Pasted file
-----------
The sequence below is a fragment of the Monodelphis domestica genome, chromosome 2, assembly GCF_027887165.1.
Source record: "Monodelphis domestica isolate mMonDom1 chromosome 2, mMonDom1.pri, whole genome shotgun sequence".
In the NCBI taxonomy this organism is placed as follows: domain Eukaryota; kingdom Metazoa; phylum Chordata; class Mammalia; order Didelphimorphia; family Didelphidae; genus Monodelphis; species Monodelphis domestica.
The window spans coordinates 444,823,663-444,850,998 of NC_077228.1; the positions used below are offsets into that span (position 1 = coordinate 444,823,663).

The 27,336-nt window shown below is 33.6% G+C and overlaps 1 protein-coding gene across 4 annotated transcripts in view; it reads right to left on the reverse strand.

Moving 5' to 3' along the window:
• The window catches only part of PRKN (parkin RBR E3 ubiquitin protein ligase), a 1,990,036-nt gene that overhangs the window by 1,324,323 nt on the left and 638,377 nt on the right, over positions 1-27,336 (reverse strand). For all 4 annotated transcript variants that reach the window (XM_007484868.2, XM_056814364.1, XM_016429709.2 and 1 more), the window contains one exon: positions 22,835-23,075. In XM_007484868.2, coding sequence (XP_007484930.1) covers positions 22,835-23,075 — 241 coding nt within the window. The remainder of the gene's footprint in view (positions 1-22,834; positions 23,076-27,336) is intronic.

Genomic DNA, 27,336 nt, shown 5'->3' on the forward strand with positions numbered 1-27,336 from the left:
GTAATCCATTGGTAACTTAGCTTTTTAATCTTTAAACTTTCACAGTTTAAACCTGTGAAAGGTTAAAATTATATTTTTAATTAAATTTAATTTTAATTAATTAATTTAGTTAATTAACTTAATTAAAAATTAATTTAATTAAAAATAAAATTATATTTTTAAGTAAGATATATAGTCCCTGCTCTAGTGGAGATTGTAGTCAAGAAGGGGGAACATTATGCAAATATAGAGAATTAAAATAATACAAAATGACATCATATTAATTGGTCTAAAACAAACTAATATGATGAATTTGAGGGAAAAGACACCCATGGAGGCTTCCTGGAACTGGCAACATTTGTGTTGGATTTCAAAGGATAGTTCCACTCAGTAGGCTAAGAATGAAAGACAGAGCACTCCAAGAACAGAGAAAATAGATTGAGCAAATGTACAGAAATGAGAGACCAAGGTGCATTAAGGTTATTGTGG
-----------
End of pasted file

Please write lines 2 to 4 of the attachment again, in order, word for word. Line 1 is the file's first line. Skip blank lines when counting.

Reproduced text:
Source record: "Monodelphis domestica isolate mMonDom1 chromosome 2, mMonDom1.pri, whole genome shotgun sequence".
In the NCBI taxonomy this organism is placed as follows: domain Eukaryota; kingdom Metazoa; phylum Chordata; class Mammalia; order Didelphimorphia; family Didelphidae; genus Monodelphis; species Monodelphis domestica.
The window spans coordinates 444,823,663-444,850,998 of NC_077228.1; the positions used below are offsets into that span (position 1 = coordinate 444,823,663).